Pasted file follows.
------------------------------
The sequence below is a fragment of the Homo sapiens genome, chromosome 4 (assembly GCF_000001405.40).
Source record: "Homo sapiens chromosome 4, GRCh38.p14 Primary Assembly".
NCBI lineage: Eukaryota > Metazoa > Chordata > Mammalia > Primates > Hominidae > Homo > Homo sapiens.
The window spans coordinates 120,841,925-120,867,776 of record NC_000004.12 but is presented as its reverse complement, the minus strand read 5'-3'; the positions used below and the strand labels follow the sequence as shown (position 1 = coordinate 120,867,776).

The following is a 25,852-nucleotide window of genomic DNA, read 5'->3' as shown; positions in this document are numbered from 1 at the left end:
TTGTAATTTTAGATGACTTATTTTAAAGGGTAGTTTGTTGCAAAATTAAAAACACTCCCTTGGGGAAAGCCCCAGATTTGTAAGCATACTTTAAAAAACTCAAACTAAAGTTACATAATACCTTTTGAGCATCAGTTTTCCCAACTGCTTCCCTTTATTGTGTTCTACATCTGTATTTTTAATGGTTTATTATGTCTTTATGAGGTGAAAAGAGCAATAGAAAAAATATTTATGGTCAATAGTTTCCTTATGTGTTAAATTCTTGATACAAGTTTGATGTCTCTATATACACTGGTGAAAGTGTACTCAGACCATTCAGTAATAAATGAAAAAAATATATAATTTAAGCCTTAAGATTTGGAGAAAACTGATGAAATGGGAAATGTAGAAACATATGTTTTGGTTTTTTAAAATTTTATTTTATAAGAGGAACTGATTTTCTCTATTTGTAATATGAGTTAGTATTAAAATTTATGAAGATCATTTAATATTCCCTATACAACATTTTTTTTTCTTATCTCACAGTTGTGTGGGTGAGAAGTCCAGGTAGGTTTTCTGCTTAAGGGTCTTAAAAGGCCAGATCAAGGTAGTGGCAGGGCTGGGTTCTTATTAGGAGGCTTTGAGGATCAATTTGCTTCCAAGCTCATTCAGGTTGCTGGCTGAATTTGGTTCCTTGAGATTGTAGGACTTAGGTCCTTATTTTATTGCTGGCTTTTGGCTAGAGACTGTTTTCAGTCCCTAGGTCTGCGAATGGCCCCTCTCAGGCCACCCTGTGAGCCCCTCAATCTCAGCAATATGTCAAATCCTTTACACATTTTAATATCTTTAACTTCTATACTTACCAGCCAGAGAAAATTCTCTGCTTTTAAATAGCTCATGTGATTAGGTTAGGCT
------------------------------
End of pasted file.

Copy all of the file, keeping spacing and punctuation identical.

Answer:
The sequence below is a fragment of the Homo sapiens genome, chromosome 4 (assembly GCF_000001405.40).
Source record: "Homo sapiens chromosome 4, GRCh38.p14 Primary Assembly".
NCBI lineage: Eukaryota > Metazoa > Chordata > Mammalia > Primates > Hominidae > Homo > Homo sapiens.
The window spans coordinates 120,841,925-120,867,776 of record NC_000004.12 but is presented as its reverse complement, the minus strand read 5'-3'; the positions used below and the strand labels follow the sequence as shown (position 1 = coordinate 120,867,776).

The following is a 25,852-nucleotide window of genomic DNA, read 5'->3' as shown; positions in this document are numbered from 1 at the left end:
TTGTAATTTTAGATGACTTATTTTAAAGGGTAGTTTGTTGCAAAATTAAAAACACTCCCTTGGGGAAAGCCCCAGATTTGTAAGCATACTTTAAAAAACTCAAACTAAAGTTACATAATACCTTTTGAGCATCAGTTTTCCCAACTGCTTCCCTTTATTGTGTTCTACATCTGTATTTTTAATGGTTTATTATGTCTTTATGAGGTGAAAAGAGCAATAGAAAAAATATTTATGGTCAATAGTTTCCTTATGTGTTAAATTCTTGATACAAGTTTGATGTCTCTATATACACTGGTGAAAGTGTACTCAGACCATTCAGTAATAAATGAAAAAAATATATAATTTAAGCCTTAAGATTTGGAGAAAACTGATGAAATGGGAAATGTAGAAACATATGTTTTGGTTTTTTAAAATTTTATTTTATAAGAGGAACTGATTTTCTCTATTTGTAATATGAGTTAGTATTAAAATTTATGAAGATCATTTAATATTCCCTATACAACATTTTTTTTTCTTATCTCACAGTTGTGTGGGTGAGAAGTCCAGGTAGGTTTTCTGCTTAAGGGTCTTAAAAGGCCAGATCAAGGTAGTGGCAGGGCTGGGTTCTTATTAGGAGGCTTTGAGGATCAATTTGCTTCCAAGCTCATTCAGGTTGCTGGCTGAATTTGGTTCCTTGAGATTGTAGGACTTAGGTCCTTATTTTATTGCTGGCTTTTGGCTAGAGACTGTTTTCAGTCCCTAGGTCTGCGAATGGCCCCTCTCAGGCCACCCTGTGAGCCCCTCAATCTCAGCAATATGTCAAATCCTTTACACATTTTAATATCTTTAACTTCTATACTTACCAGCCAGAGAAAATTCTCTGCTTTTAAATAGCTCATGTGATTAGGTTAGGCT